New MERCI Clinic director fighting to bring healthcare services to area’s ‘working poor’

Lynda Myers, the new executive director of New Bern’s MERCI Clinic, is working to spread the word about one of the area’s best kept secrets. (Todd Wetherington)

One of the best kept secrets in Craven, Jones and Pamlico counties.

That’s how Lynda Myers, the new executive director of New Bern’s MERCI Clinic, describes the local free healthcare facility. But according to Myers it’s a secret that needs to be shared with far more employers and members of the area’s working poor, the often unseen population who make up a growing percentage of the modern labor force. 

Myers took over as head of the MERCI Clinic on February 6 following the retirement of former director Barbara Krcmar.  She previously worked as the pastor of two churches in the small town of Auburn in upstate New York. After two years of service, Myers said she came to realize that her main focus was on the mission she was charged with, not preaching to a congregation. 

“I’m more interested in living out my faith rather than standing and professing it to people,” she explained. “I personally believe that healthcare is one of those essential human rights along with safe housing, adequate food, and education.”

Located at 1315 Tatum Drive in New Bern, MERCI Clinic serves the uninsured with incomes up to 250% of the federal poverty limit. Patients must be uninsured as well as ineligible for Medicaid. They first meet with an eligibility coordinator and provide proof of residency and income before being scheduled to see one of the clinic’s volunteer medical providers. 

Clinic days are Tuesday and Thursday from 8 a.m.-5 p.m. Dental clinics are held twice a month on Friday mornings. 

Before coming to New Bern, Myers had experience in several professions outside the church that helped prepare her for her new role. Having owned and operated an interior design business for 16 years, Myers said she understood the burden of providing insurance to workers.  As head of MERCI Clinic, she said she was now turning her attention to connecting with small businesses in the area so they know the clinic is a resource for their employees.

“If we don’t have healthy individuals we don’t have a healthy workforce,” Myers noted. “So I recognize the struggles that employers have getting workers and the cost of having them out because they’re not well and the burden that healthcare puts on small business owners.”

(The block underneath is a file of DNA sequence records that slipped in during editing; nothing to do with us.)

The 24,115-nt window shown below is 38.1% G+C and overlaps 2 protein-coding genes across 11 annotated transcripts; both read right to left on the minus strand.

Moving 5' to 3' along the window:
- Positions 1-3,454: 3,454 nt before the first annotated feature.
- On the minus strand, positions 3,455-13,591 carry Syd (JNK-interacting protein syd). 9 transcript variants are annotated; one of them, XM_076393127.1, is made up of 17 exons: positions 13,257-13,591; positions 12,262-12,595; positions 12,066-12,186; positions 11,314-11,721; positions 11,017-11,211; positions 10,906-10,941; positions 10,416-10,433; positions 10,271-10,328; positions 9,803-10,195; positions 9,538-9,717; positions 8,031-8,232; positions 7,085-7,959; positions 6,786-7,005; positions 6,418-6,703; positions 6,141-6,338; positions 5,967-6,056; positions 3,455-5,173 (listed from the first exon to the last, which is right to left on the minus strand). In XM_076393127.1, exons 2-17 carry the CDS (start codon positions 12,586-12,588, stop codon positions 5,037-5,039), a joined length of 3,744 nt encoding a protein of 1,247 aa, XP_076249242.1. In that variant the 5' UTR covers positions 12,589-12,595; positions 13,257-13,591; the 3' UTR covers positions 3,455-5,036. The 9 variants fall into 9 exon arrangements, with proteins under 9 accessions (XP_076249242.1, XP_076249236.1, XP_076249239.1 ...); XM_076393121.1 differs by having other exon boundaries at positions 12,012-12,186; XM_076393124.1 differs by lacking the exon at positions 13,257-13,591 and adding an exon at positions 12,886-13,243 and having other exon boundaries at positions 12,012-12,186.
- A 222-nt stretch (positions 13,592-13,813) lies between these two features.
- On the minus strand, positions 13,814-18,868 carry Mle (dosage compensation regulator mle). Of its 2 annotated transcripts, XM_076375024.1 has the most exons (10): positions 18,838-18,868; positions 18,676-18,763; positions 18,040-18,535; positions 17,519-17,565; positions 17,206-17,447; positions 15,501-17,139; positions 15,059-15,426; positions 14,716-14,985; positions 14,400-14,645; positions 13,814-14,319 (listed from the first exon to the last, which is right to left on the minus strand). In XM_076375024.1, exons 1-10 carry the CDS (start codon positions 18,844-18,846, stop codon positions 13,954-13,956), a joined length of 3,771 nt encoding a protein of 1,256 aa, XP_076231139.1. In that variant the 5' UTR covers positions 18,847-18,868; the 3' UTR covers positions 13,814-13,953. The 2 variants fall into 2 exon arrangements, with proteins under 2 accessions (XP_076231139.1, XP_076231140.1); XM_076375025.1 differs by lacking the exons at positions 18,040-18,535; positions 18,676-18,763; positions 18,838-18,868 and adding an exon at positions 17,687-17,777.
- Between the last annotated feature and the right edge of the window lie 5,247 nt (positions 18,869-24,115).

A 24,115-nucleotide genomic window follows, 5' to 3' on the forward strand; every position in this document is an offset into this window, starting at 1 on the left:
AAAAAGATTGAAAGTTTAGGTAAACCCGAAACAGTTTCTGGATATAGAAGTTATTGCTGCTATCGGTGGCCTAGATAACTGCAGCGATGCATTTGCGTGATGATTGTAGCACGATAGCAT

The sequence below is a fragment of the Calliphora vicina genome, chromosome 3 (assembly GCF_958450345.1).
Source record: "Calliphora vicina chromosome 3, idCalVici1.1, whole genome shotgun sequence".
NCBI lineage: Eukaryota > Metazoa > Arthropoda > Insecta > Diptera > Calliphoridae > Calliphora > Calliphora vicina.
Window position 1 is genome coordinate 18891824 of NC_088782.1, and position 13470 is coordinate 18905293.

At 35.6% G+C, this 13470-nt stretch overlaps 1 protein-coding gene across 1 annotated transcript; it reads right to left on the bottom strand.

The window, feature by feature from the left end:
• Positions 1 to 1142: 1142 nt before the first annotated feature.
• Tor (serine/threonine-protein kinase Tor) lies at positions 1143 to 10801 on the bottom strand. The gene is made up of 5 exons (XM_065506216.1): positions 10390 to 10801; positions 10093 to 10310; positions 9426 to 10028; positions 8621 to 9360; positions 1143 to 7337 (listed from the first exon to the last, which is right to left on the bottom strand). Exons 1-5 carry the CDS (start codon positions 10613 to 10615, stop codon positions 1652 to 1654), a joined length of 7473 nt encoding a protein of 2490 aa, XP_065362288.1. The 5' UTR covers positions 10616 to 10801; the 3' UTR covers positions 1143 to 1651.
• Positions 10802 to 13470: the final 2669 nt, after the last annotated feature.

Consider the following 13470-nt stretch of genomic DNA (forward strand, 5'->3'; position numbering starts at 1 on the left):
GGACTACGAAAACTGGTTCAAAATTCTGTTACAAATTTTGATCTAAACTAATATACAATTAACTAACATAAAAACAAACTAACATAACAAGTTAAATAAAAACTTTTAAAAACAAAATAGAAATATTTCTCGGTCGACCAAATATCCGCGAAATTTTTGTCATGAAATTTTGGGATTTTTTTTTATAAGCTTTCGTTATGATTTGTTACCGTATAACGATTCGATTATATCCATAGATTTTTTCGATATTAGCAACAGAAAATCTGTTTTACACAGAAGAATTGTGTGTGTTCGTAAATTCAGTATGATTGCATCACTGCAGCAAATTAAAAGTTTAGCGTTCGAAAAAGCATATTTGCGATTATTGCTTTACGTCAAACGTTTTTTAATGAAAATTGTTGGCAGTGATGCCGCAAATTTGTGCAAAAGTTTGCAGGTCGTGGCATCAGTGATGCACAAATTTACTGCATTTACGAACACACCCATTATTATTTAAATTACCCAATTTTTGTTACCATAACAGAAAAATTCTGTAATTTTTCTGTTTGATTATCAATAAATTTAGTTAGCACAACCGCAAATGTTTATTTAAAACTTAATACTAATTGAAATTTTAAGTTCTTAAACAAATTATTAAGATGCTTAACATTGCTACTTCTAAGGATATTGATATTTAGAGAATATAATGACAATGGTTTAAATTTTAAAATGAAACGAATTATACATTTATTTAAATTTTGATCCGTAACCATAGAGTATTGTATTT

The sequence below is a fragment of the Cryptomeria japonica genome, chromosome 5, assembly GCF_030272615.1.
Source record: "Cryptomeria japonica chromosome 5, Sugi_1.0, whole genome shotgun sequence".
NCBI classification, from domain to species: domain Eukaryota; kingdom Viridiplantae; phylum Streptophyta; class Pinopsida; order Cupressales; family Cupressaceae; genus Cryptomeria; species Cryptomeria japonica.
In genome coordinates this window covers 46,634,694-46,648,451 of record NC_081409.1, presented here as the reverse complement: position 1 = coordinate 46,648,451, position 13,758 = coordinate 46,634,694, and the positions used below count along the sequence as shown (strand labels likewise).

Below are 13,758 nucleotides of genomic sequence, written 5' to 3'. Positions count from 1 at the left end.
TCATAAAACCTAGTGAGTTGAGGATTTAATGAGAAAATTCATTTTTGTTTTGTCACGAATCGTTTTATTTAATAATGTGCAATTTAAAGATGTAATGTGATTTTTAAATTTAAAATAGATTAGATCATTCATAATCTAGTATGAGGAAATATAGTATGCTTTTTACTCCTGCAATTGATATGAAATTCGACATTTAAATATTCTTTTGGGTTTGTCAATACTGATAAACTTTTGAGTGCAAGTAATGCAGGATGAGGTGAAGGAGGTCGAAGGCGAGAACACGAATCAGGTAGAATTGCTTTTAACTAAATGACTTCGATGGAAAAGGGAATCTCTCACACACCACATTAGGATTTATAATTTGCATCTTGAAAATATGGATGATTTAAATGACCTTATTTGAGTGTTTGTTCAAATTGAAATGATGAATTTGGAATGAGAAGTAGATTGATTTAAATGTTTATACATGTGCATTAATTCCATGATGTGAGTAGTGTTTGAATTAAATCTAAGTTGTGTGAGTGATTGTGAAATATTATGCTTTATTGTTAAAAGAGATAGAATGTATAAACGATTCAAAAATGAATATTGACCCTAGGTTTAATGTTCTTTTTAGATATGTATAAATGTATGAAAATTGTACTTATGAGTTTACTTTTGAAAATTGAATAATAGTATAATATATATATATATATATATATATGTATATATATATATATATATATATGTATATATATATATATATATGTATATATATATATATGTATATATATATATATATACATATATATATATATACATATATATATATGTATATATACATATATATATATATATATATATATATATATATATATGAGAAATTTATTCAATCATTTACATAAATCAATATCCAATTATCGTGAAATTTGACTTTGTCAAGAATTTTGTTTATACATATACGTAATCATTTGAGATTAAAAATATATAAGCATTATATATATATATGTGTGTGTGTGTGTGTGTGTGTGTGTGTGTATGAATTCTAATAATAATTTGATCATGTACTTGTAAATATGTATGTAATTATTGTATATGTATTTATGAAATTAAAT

Myers pointed out that many of the patients who come to MERCI Clinic hold down full time jobs.

“If you’re at 138% of the poverty limit you’re basically a $12 an hour employee,” she said. “Then we look at what rent costs in this county…When you start running through what it actually costs to live here most people are hemorrhaging at the end of the month.” 

Though she spent much of her life in upstate New York, Myers was no stranger to North Carolina before moving to New Bern. She taught at Nash County Schools in Wilson for a short time before moving to Raleigh, where she lived for 10 years while her son graduated from high school and attended UNC Charlotte. 

“I still have a lot of friendships in North Carolina,” she commented. 

A tiny food pantry outside of the MERCI Clinic in New Bern is taking donations of canned and packaged goods.

Asked to name the biggest challenge currently facing MERCI Clinic, Myers’ answer is surprising.

“At the moment we don’t have enough patients,” she said.

That state of affairs is the result of a bit of recent good luck, Myers explained. Though the clinic normally has a backlog of patients waiting to be seen, they were recently able to bring a new medical provider and dental provider on board, easing the demand.

“We had a waitlist for an extended period but now we have to build our client base up again,” Myers added.

In 2022, they served 361 patients, with most of them seen two to four times. According to Myers, for every dollar the clinic brings in through grants and donations they provide approximately $8 in services. 

Last year alone, MERCI Clinic dispensed more than $5 million in prescription medicines. 

“We see a lot of diabetic and hypertension patients,” Myers noted. “Those are some of the people we are really able to help the most.”

Just outside of the MERCI Clinic office a new tiny food pantry has gone up courtesy of Eagle Scout Troop 219. Donations of packaged and canned goods can be dropped off any time.

The MERCI Clinic has also partnered with East Carolina University to offer the Fresh Start Nutrition Program, which helps residents learn how to purchase and prepare healthy food on a limited budget.

Myers said the recent North Carolina Medicaid expansion bill signed into law on March 27 is another positive sign for workers. The expansion is expected to provide health coverage to more than 600,000 North Carolinians.

“We’re trying to figure out what Medicaid expansion looks like for us,” Myers said. “So I think being more present in the community, letting them know the resource we are and finding those key partnerships will be a focus. We’re all stronger when we’re working together.”

By Todd Wetherington, co-editor. Send an email with questions or comments.